Small-group instruction – This happens when students are instructed with like ability peers, in small groups.  The small group composition changes based on students’ needs. Struggling students have intensive and targeted instruction.  Other students, who have mastered the concept, are provided with enriching and challenging opportunities to stretch, grow, and develop their particular strengths and passions.

        Math workshop – In Math workshop students are provided independent work to complete individually, in pairs, or in with like-ability peers.  The tasks may be follow-up activities from a whole-group or small-group instruction time with the teacher, ongoing practice of previously mastered skills, problem-solving investigations, math games, math journals, or interdisciplinary work.  

          Individual conferences – To enhance learning, the teacher confers individually with students, informally assessing their understanding and providing opportunities for one-on-one mathematical communication.

          Assessment – A variety of assessment strategies are frequently utilized for assessment of learning to inform instruction and assessment of learning.

Will there be more communication

to parents?

Yes, more information will be coming throughout the school year.  Periodic information will be sent home on resources for tips and strategies parents can use to support math learning and assignments.  There will be opportunities to learn more at additional school events (ex. fall parent-teacher conferences).  In addition, we will administer an electronic parent survey this fall.  An online survey will enable us to reach more parents and the results of the survey will allow us to be responsive to questions, comments, and concerns.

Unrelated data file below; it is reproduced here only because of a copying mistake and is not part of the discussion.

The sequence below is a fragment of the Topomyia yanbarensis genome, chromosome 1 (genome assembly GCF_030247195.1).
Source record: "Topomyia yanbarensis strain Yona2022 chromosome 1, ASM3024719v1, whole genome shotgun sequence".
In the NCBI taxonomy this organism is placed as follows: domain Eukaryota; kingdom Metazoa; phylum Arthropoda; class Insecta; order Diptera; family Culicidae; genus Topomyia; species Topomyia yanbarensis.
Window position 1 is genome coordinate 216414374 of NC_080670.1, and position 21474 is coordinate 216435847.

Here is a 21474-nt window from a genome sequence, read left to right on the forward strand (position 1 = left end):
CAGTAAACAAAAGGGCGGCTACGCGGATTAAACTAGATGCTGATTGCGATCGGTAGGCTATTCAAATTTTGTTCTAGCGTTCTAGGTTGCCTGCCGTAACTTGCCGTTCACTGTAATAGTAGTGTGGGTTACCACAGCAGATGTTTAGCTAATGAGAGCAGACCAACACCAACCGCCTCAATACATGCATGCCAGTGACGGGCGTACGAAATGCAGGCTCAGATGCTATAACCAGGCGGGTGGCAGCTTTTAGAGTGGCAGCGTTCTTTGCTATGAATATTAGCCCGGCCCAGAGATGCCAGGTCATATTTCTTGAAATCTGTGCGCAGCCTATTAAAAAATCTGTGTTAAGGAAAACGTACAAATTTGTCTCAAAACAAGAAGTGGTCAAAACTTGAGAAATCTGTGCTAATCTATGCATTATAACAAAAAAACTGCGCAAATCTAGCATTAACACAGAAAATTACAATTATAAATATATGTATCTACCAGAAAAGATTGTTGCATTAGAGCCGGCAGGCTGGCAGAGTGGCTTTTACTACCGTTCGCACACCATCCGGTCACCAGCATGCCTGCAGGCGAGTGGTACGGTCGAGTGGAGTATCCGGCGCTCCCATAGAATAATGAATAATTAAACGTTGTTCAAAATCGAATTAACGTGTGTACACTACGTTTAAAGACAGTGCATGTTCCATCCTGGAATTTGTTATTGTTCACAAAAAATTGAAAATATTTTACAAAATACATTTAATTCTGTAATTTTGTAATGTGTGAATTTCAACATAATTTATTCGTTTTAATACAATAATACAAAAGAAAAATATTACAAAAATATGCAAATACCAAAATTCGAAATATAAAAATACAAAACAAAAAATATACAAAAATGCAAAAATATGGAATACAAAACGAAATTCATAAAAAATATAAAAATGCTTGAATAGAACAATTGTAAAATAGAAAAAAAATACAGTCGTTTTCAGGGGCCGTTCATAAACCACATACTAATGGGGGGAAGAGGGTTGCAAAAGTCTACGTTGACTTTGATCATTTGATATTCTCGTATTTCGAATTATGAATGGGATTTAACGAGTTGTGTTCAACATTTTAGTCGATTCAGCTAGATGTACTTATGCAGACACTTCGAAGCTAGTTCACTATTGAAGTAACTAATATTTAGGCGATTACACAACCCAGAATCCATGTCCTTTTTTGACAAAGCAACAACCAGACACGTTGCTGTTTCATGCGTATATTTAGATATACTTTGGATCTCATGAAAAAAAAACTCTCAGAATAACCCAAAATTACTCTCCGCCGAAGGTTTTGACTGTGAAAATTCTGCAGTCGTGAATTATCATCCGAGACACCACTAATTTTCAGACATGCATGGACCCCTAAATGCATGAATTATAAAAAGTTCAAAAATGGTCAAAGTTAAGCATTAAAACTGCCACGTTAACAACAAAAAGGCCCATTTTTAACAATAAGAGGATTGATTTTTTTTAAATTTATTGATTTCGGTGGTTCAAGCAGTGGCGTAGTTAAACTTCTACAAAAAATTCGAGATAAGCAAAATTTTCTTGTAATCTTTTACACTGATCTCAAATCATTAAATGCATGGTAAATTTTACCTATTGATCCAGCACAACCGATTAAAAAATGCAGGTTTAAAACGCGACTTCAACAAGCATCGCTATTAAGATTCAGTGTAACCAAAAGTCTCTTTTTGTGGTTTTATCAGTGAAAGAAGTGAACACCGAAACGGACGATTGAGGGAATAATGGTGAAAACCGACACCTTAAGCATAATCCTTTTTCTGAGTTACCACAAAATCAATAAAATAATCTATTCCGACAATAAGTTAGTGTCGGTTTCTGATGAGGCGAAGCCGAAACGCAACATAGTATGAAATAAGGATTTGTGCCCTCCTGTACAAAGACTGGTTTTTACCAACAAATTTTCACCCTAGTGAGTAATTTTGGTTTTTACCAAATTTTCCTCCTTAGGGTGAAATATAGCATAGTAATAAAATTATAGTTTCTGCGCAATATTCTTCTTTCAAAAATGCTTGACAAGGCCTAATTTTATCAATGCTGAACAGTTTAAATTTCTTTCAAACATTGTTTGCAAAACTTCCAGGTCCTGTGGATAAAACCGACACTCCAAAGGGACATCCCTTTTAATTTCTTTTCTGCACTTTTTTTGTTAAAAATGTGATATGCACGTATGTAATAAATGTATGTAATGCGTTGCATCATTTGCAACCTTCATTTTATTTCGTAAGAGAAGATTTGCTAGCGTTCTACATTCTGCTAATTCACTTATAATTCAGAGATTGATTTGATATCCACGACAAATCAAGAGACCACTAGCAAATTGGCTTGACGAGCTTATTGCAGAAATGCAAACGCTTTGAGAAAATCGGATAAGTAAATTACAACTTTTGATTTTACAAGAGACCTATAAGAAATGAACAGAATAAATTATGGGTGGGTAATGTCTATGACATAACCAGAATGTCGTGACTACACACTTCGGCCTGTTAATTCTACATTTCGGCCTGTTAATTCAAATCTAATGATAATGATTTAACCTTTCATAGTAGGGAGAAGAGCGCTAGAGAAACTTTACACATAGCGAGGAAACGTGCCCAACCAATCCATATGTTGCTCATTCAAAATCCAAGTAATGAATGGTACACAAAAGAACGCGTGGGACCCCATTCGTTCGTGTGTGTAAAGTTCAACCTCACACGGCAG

What happens at the secondary level?

Opportunities for continuous rigor and challenge are available in our secondary schools.  With the use of common assessments, students have access to continued acceleration through a variety of math courses including Honors and Advanced Placement (AP), as well as engaging learning enrichments outside the school day (ex. Math Olympiad and Math Team).

How will this process help special needs children who are in one grade and yet grades behind in math?

Small-group instruction, math workshop time, and individual conferences will allow teachers to work with the individual needs of all learners.  Students will be able to have targeted instruction and work assignments based on their needs while participating in the rich math warm-ups and whole-class sharing emphasizing open-ended problems with multiple solutions. 

Do you have tips for helping at home?

Online tools are available through the Woodland website.  The links include access to the Bridge’s Math website, Dreambox and Math Games.  District 196 Community Education also offers GRASP – a math support program with lessons constructed to reinforce or reteach typical skills at a particular grade level.

Is this a change in the actual curriculum or just a different way of approaching math?

Our district curriculum is the Minnesota State Standards.  We have a number of resources teachers use to help students meet the learning benchmarks and targets.  These include Bridges, M3 resources, Fermi math, and others.  The focus is on knowing the math, knowing the students, and knowing how to respond.   Careful and regular evaluation provides information for teachers to use to make instructional decisions to extend learning or provide modification to best meet the needs of each learner.  The state standards and district resources allow for flexible grouping and flexible pacing around activities that promote high-level thinking and good mathematical discourse.

Are all elementary schools in the district moving

to this?

Yes!  As we follow a continuous improvement model, the district supports the implementation of best research-based practices, structures and processes that allow for increased rigor and enhanced problem-solving skills.  Over several years, teachers in our schools K-8, will be receiving professional development on math mindset, guided math, and personalized learning for diverse learners. Schools are also currently being equipped will additional resources for intervention, enrichment, and extension activities.

 

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David Lostetter,
Sep 18, 2015, 7:05 PM